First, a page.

Three Books I Wish I Read Before Getting an MBA

Community & BATNA, People & Action, Relationships & Entrepreneurship

This is a piece about what I wish I had known about people, business and school before I got an MBA. This not a piece about whether to get an MBA. There are plenty of those to read, and I think Ryan Peterson, founder of Flexport, says it best here (jump to 12:54):

Community & BATNA

Exit, Voice, and Loyalty (Hirschman, Albert O. Exit, Voice, and Loyalty: Responses to Decline in Firms, Organizations, and States. Harvard Univ. Press, 2007.) is an investigation of how individuals within communities can express their dissatisfaction. It is also, implicitly a study of rebellion and suppression. I mean rebellion in the broadest sense of the word, not only speaking of revolution, but more benign and common rebellions like walking out of class or a movie theater.

In the book, Hirschman discusses commercial transactions, consumer markets and employment relations. These topics are clearly relevant to the study of business. He does not explicitly discuss startups, but read through this lens, it is clear that a startup is an exit of sorts. It is also a fantastic book on negotiating (BATNA stands for best alternative to the negotiated offer) and a great exercise in thinking how far people will go or what tactics one can use to induce greater affection. Definitely worth a read for anybody about to enter the cult of business school, and great preparation for the world beyond the graduation ceremony.

People & Action

Interaction Ritual (Goffman, Erving. Interaction Ritual. Allen Lane, 1998.) is a much more personal book than Hirschman’s Exit, Voice, and Loyalty, but no less incisive. A deep study in behavior between people, this book, unlike Hirschman’s is a series of essay. On Facework, Alienation from Interaction and Where the Action Is are unparalleled guides to how humans present, how social games are played, and why gamesmanship and adventure are so thrilling.

Facework, an incredibly important topic to understand implicitly, is difficult and sometimes counterproductive to practice explicitly. As a tool for analysis and reflection, it is immensely helpful for dissecting motivations, behaviors and desires. The level of facework performed by most MBA students is performed at such a high level, it would be laughable or out of place in many other environments, but among such experts it is almost an art. Like a professional ballroom dancer with the right partner, it can be dazzling to watch, but similarly, an expert at ballroom trying to do hip hop or contemporary, would be a spectacular failure.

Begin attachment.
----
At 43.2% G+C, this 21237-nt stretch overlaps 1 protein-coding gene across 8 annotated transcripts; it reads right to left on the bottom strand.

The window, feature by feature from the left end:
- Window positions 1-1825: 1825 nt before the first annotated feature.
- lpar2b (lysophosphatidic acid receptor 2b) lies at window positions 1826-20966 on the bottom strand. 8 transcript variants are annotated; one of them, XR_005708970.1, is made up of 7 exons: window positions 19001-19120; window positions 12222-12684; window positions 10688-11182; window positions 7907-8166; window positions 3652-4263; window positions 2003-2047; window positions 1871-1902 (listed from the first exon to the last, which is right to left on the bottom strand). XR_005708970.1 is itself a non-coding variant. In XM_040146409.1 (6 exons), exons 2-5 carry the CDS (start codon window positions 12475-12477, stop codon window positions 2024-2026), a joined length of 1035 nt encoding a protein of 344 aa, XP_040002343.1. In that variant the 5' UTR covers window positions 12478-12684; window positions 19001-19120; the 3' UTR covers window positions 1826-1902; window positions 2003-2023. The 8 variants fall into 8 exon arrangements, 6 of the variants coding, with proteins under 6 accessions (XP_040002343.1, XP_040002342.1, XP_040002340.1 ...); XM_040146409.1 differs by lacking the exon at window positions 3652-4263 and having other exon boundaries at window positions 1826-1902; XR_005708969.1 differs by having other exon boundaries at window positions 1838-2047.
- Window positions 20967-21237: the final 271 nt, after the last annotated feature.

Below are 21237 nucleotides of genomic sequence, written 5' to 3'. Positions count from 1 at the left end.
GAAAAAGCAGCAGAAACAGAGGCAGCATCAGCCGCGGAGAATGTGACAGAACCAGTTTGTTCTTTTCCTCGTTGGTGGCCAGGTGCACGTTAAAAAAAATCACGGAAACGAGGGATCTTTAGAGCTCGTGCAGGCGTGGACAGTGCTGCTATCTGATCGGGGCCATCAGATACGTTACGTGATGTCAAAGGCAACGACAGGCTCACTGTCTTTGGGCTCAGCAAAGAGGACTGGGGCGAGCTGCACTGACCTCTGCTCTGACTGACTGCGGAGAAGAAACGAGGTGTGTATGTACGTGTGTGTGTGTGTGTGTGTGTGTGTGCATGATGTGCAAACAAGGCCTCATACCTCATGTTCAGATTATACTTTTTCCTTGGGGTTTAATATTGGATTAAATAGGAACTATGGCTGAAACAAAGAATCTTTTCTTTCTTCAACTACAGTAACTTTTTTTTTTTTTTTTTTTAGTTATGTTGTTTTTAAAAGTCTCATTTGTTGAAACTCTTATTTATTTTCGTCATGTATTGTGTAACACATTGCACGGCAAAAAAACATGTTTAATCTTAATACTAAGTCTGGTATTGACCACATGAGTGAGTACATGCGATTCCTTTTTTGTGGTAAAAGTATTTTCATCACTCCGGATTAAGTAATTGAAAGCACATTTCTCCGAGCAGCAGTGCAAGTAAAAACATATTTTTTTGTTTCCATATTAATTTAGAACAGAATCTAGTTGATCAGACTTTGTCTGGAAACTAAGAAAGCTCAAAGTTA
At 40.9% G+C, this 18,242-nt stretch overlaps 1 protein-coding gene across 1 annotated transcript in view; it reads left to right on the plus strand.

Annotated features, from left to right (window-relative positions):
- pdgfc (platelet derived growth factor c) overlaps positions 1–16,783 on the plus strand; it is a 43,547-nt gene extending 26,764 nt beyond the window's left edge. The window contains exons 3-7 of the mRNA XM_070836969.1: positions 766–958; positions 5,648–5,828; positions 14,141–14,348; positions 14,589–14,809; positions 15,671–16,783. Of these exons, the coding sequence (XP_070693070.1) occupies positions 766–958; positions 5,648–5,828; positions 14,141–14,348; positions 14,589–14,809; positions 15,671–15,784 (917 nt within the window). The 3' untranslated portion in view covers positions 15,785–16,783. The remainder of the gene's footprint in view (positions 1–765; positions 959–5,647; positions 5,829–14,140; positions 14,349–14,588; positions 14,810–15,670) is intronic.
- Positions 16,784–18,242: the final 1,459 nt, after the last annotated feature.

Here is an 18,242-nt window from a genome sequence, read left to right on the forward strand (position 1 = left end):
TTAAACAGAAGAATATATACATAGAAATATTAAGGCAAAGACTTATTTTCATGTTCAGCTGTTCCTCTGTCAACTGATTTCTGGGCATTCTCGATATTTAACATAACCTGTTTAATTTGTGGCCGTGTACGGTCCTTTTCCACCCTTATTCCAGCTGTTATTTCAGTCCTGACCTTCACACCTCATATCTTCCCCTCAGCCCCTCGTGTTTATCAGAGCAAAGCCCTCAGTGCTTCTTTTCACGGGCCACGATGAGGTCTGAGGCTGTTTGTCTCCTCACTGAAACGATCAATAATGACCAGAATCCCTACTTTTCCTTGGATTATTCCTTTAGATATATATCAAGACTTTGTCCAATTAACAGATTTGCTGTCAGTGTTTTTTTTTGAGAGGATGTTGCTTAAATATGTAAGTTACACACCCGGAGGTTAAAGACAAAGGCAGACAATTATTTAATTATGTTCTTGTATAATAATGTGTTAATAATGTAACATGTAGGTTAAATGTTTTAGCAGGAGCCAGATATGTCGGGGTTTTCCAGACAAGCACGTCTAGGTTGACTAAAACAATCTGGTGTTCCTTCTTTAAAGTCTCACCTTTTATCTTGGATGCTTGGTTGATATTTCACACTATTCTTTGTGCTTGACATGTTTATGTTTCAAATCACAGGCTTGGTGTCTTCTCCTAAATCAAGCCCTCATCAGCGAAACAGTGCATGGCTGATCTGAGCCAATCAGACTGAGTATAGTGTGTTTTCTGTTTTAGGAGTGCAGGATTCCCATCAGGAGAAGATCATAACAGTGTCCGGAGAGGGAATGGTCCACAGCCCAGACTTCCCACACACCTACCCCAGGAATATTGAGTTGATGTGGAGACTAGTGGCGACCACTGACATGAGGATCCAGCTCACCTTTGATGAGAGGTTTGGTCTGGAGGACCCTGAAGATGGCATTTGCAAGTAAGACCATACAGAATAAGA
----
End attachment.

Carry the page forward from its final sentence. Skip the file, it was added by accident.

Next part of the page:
Alienation is also an important concept that follows nicely from facework. The ideas outlined in this essay are key to social group formation, and “playing the game.” Somebody with social grace would be said to make people feel comfortable and accepted with the particular facework they present. Some of my best classmates were master at avoiding and deploying subtle alienation to great effect, shaping and steering social groups. Better to understand how this is ship is steered than to be stuck in the galley rowing.

Finally, the concept of action, a term I had only known from high school poker, is terrific. Goffman, a former card sharp, delves to the bottom of the appetite for risk. Why do some people seek risk taking? How do those engaged in safe behavior attempt to pain their role as heroic action seekers? What is the purpose and point of action? This was my favorite essay of the book and it is hard to do it justice, so I’ll just say it is a must read.

Relationships & Entrepreneurship

Those Who Leave and Those Who Stay (Ferrante, Elena, and Ann Goldstein. Those Who Leave and Those Who Stay: Book Three: Middle Time. Europa Editions, 2015) is one of the four Neopolitan Novels, and the only fiction I have included. It is a multifaceted series that could be recommended for any number of lists, but I have included book three here because it gets at the stage of life that many in business school will find themselves. On the threshold, between early career and middle-managment. Late twenties or early thirties are, a period of family formation, picking a career path and allowing yourself to let go of the nearly unlimited possibilities of youth.

It also plumbs the depths of friendship and what it means to have a relationship that creates many conflicting emotions: inspiration, envy, empathy, fear, self righteousness, this book has it all. In business school, you will meet a lot of people, who at first blush, appear very similar (prestigious undergrad, consulting/banking background, aspiring careerists) on the surface, but in getting to know people you find their nuances. This book is a fantastic lesson in interiority, and humbling to read.

Honorable mention

Zero to One (Thiel, Peter. Zero to One: Notes on Startups, or How to Build the Future. Virgin Books, 2014.) is a business classic at this point. While I intentionally didn’t pick management or business books for the other three picks, I couldn’t avoid suggesting this one. It’s the only business book worth reading, because it isn’t very much of a business book.